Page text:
Another opinion among many senate members is that the two deputy vice-chancellors, Messrs Oghojafor and Ogunsola, were part of the embattled management of the university, and that they were not impartial in the crisis. Their reappointment as deputy vice-chancellors was also yet to be ratified by the governing council before the imbroglio.
But for the provost of the medical college, Mr Lesi, many are of the view that he is the third in the hierarchy of the university’s organogram. His supporters argue that since he is also a governing council member and was not mentioned in the Saminu Dagari-led committee report that indicted Mr Ogundipe, he should be allowed to step in.
But his opponents have suggested that being a provost should not be seen as an automatic endorsement, and have insisted on giving chance to others. Those who hold this view have suggested the likes of Atsenuwa, who they claimed was part of those who rose to the challenge and represented the senate in Abuja to protest the council’s decision.
Meanwhile, a professor of Finance, Ayo Olowe, has canvassed support for Mr Soyombo. In a letter to the university community personally signed by Mr Olowe and distributed via social media on Sunday, he maintained that the federal government’s silence on the status of the acting vice-chancellor in its recommendations should be seen as an endorsement.
He, therefore, appealed to the senate to disregard the reported resignation of Mr Soyombo as acting VC, claiming he was yet to formally notify the university’s council through the registrar, Oladejo Azeez.
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He wrote; “Luckily for us, though Prof. Soyombo has issued a press statement, he has not submitted any letter to the registrar or governing council stepping down his appointment. This is an internal UNILAG matter not for the press. By implication, he is still the acting vice-chancellor. We need somebody like Prof. Omololu Soyombo to save the university out of the current crisis.”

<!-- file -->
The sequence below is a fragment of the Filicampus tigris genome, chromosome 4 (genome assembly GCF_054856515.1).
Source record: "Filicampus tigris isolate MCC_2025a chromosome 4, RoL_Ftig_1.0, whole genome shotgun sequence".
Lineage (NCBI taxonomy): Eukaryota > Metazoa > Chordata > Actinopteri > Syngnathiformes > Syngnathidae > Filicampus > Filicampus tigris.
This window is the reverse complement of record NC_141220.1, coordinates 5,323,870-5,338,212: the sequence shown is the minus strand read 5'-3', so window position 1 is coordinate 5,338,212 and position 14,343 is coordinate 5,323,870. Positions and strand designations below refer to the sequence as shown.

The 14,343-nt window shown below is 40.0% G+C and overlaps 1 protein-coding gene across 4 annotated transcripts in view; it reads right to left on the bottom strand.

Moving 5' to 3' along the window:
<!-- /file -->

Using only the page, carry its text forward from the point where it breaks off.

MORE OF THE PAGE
There is yet to be any argument against the former CBAAC DG, Mr Oni, but the former deputy vice-chancellor seems not to be the favourite of many of his colleagues reportedly due to his discipline and principles.
None of the contenders who were approached by our reporter agreed to speak on the matter while other senate members only spoke on the condition anonymity.
ASUU stays aloof
The leadership of the university’s chapter of the Academic Staff Union of Universities (ASUU), has said all the contenders are members of its union, and so it would not support any candidate.
According to the union’s chairman, Dele Ashiru, the union stands for due process and it would enjoin the professors who are to take part in the process to ensure that due process is followed.
ASUU has been vociferous in its opposition against the chairman of the university’s governing council, Mr. Babalakin, especially over the crisis on the campus.
“Everyone interested in becoming the acting VC is in one way or the other our member. So it will be wrong for the union to throw its weight behind anyone. However, we will plead with the senate to conduct the process in a very civil and legal way. The university is bigger than anybody’s ambition,” Mr Ashiru told our reporter on the phone.